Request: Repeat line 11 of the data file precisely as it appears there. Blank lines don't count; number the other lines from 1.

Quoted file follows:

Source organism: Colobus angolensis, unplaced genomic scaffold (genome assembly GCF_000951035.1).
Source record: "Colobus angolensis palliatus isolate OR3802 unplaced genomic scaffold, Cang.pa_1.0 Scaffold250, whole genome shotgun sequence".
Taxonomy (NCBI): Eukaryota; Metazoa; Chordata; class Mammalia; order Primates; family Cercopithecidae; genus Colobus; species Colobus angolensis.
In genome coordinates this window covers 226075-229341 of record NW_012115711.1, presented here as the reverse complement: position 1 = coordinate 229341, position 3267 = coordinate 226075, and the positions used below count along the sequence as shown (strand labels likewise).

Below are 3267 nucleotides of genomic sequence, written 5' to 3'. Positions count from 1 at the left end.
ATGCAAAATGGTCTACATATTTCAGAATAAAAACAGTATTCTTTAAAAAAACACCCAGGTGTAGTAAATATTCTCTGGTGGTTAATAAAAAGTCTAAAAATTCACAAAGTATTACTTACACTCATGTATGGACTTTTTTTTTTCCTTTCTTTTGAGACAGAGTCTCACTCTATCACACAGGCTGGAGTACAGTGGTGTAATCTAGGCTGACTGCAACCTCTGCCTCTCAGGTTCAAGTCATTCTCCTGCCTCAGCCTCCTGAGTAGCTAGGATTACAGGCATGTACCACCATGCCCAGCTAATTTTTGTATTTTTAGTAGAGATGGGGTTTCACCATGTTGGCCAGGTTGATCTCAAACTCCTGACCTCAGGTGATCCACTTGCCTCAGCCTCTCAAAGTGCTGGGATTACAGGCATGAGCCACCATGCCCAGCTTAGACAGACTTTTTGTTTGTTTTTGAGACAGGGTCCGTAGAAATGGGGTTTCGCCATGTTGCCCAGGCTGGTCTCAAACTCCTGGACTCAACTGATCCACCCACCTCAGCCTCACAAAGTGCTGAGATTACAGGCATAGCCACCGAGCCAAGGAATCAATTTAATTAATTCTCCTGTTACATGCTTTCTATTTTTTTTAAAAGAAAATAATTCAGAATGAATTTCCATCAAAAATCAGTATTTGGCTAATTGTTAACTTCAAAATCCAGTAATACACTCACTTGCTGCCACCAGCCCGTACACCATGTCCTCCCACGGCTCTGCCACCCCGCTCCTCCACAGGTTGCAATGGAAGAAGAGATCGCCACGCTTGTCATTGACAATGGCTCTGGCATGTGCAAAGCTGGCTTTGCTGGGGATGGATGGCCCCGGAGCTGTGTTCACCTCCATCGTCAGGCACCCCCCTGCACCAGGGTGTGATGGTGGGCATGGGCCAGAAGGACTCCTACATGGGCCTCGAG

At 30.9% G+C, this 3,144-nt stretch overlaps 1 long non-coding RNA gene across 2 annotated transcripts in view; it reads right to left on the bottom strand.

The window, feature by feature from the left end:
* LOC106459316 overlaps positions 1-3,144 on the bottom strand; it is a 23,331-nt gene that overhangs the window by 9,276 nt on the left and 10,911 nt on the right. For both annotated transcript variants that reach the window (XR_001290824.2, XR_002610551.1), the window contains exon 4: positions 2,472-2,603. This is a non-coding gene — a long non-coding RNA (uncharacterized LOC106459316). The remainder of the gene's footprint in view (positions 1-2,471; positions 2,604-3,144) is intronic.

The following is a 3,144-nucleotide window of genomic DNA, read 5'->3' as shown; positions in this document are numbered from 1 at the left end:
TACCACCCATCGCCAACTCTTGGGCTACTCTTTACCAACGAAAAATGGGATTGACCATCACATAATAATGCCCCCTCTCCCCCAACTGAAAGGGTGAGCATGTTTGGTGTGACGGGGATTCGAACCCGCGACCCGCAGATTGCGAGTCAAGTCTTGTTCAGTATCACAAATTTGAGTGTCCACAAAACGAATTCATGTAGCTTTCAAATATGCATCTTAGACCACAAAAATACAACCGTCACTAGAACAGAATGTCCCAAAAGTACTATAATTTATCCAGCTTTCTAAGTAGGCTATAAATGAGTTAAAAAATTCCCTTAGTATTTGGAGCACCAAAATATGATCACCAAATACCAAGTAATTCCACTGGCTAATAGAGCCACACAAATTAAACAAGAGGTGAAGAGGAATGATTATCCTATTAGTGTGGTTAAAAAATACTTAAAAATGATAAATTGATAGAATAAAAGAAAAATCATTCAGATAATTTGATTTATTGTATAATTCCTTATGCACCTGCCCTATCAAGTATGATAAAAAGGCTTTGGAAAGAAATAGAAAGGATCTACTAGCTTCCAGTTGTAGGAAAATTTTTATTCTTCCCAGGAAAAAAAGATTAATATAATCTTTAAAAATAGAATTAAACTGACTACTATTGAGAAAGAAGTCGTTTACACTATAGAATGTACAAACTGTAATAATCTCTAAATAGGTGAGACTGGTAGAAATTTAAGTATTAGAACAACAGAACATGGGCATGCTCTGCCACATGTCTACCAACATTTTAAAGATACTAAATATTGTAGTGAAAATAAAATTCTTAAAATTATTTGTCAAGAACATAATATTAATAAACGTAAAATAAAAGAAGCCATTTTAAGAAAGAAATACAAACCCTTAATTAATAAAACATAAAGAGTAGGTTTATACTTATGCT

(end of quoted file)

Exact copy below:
TACCACCCATCGCCAACTCTTGGGCTACTCTTTACCAACGAAAAATGGGATTGACCATCACATAATAATGCCCCCTCTCCCCCAACTGAAAGGGTGAGCATGTTTGGTGTGACGGGGATTCGAACCCGCGACCCGCAGATTGCGAGTCAAGTCTTGTTCAGTATCACAAATTTGAGTGTCCACAAAACGAATTCATGTAGCTTTCAAATATGCATCTTAGACCACAAAAATACAACCGTCACTAGAACAGAATGTCCCAAAAGTACTATAATTTATCCAGCTTTCTAAGTAGGCTATAAATGAGTTAAAAAATTCCCTTAGTATTTGGAGCACCAAAATATGATCACCAAATACCAAGTAATTCCACTGGCTAATAGAGCCACACAAATTAAACAAGAGGTGAAGAGGAATGATTATCCTATTAGTGTGGTTAAAAAATACTTAAAAATGATAAATTGATAGAATAAAAGAAAAATCATTCAGATAATTTGATTTATTGTATAATTCCTTATGCACCTGCCCTATCAAGTATGATAAAAAGGCTTTGGAAAGAAATAGAAAGGATCTACTAGCTTCCAGTTGTAGGAAAATTTTTATTCTTCCCAGGAAAAAAAGATTAATATAATCTTTAAAAATAGAATTAAACTGACTACTATTGAGAAAGAAGTCGTTTACACTATAGAATGTACAAACTGTAATAATCTCTAAATAGGTGAGACTGGTAGAAATTTAAGTATTAGAACAACAGAACATGGGCATGCTCTGCCACATGTCTACCAACATTTTAAAGATACTAAATATTGTAGTGAAAATAAAATTCTTAAAATTATTTGTCAAGAACATAATATTAATAAACGTAAAATAAAAGAAGCCATTTTAAGAAAGAAATACAAACCCTTAATTAATAAAACATAAAGAGTAGGTTTATACTTATGCT